Donald Trump's tweets, Ukrainian gambit and Middle East blunders — as well as a suburban middle class that believes it is poorer these days when it is indeed richer — may well give us a new president next year.
However, the problems most plaguing voters — skyrocketing medical costs, tuition and student debt and failing roads and bridges — will continue to fester.
The Obama presidency mostly failed to alleviate or exacerbated those through blind faith in government or simple inaction. The Trump administration and Republican Party — when it controlled Congress — delivered too little. All were constrained by voters unwilling to accept the remedies necessary to fix those problems.
The average employer-paid family health plan now exceeds $20,000, and millions are forgoing coverage they can't afford or simply risk doing without. Those costs make adding good paying jobs terribly expensive for businesses, worsen inequality, and slow the progress of minorities and women.
Americans pay nearly twice as much for health care as folks in other industrialized economies but the latter don't have the legacy of Washington encouraging — most recently through the Affordable Care Act — pricing monopolies in local hospital and medical specialty markets, and enabling the avarice of pharmaceutical companies through permissive Medicare reimbursements.
Our European and Canadian brethren have embraced variants of the U.K. single-payer system or the German model where prices that private insurers pay for drugs and other services are heavily guided by government agencies.
Most Americans who have private health insurance don't want to give it up — that makes a single-payer system a tough political climb. Strong GOP resistance to price controls with teeth likely reflects sentiments among a large enough block of voters to stop those from becoming law in the Senate.
Upgrading infrastructure and flood protection to mitigate climate change will require huge sums However, raising the gas tax - frozen since 1993 — has become the new third rail of politics, and toll roads have not worked out in many places. Charging the true cost of mass transit and bus service has never been practical — witness the perennial subsides those require.
Forgiving even half the $1.6 trillion student debt would be a daunting task. Either mortgaging the assets of universities that conned students into believing an expensive liberal arts degree would yield a job paying well enough to justify hefty tuition or taxes on older generations are required. Neither is popular, so nothing happens.
College tuition has been rising even more rapidly than health care but I detect little groundswell for regulations that would force administrators to trim their numbers and student services or compel faculty to engage in less preaching and more teaching.
Democratic presidential hopefuls are railing against inequality and promising to fix those problems mostly by taxing the wealthy to benefit the working and middle classes.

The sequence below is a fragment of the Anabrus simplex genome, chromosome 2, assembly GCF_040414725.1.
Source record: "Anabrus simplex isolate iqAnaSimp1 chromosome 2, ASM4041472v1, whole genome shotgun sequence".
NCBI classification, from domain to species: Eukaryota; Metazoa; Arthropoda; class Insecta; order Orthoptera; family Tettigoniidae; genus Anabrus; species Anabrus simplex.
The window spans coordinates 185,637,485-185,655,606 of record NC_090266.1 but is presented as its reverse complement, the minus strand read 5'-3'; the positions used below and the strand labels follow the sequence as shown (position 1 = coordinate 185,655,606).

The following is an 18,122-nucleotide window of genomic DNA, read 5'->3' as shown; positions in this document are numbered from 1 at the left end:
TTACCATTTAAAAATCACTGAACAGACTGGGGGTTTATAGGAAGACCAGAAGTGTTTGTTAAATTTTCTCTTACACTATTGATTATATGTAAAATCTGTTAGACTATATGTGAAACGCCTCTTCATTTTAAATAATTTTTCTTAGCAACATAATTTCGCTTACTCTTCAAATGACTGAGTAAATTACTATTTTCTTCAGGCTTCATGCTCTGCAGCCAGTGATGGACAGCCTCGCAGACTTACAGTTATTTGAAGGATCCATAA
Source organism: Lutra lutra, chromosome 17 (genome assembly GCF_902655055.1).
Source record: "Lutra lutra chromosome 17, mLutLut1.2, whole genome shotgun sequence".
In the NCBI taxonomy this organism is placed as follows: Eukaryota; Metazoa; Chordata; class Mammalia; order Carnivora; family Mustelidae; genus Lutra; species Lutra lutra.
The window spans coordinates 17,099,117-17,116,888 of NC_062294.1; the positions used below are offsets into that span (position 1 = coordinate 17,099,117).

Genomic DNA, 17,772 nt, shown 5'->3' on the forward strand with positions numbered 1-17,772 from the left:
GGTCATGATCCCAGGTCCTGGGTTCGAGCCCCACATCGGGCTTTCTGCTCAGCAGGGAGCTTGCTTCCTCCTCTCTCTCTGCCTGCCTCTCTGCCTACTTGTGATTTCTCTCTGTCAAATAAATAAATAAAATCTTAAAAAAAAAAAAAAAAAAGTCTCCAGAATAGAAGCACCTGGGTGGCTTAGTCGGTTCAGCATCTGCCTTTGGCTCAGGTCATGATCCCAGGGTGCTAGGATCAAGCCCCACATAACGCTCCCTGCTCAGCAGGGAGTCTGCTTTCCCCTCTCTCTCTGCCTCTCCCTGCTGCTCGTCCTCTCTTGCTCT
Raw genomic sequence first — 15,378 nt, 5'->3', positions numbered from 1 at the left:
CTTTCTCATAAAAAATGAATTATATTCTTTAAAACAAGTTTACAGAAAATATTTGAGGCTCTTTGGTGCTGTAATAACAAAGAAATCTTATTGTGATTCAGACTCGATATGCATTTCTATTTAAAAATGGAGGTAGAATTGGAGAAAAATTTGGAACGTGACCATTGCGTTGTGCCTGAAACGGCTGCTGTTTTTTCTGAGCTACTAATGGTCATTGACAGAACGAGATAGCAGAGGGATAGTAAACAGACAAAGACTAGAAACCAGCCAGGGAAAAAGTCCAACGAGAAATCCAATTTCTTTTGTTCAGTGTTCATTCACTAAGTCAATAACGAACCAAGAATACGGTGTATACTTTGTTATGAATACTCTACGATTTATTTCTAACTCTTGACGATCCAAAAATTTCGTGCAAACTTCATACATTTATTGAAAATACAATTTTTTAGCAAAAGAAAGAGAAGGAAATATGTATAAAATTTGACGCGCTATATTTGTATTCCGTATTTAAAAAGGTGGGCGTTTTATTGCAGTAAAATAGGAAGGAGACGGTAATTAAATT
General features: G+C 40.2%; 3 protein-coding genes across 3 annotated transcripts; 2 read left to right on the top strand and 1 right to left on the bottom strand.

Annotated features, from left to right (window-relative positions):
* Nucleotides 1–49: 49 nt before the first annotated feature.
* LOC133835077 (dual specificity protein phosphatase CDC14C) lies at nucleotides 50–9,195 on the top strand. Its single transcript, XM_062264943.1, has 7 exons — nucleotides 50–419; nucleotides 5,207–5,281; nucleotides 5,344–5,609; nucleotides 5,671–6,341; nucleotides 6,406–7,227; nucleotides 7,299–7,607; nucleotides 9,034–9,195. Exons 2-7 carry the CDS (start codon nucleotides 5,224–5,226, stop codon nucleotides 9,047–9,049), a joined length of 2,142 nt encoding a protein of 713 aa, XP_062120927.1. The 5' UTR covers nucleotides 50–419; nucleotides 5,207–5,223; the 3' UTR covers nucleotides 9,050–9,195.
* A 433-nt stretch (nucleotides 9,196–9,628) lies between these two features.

Sen. Elizabeth Warren, the emerging front-runner, claims a wealth tax would generate $2.75 trillion over 10 years. This and higher corporate taxes and levies she believes could finance $800 billion in additional aid for K-12 education, $1.25 trillion for free college tuition and student debt relief, and the trillions needed for a Bernie Sanders-style Medicare-for-All system.
Independent analyses indicate her wealth tax would not raise more than half of what she claims, and none of the top-tier Democrats dare talk about the consequences of confiscation and higher personal and corporate taxes on rich folks for longer-term incentives to finance investments in new businesses and innovation - it's the wealthy that take the risks in the Silicon Valley.
Sooner or later ballooning health-care costs will compel solutions, highways will simply collapse, and more young people will skip college and graduate school. Employers will discover they weren't learning much at universities anyway, hire high school graduates, and run training programs and better-focused employee tuition plans that deliver more cost-effective results.
In the end, Americans will likely get either government-run health care or terribly deep subsidies for private insurance, the road and rails repaired and higher gas taxes, tolls and fares to pay for it, and perhaps some student-debt relief and free tuition - the states are already doing more of the latter.
Just like the Europeans, most Americans will end up paying half or more of their income in taxes — and be poorer to pay for it. They won't be happy about it but will have little way out.
Peter Morici is an economist and business professor at the University of Maryland, and a national columnist. He tweets @pmorici1
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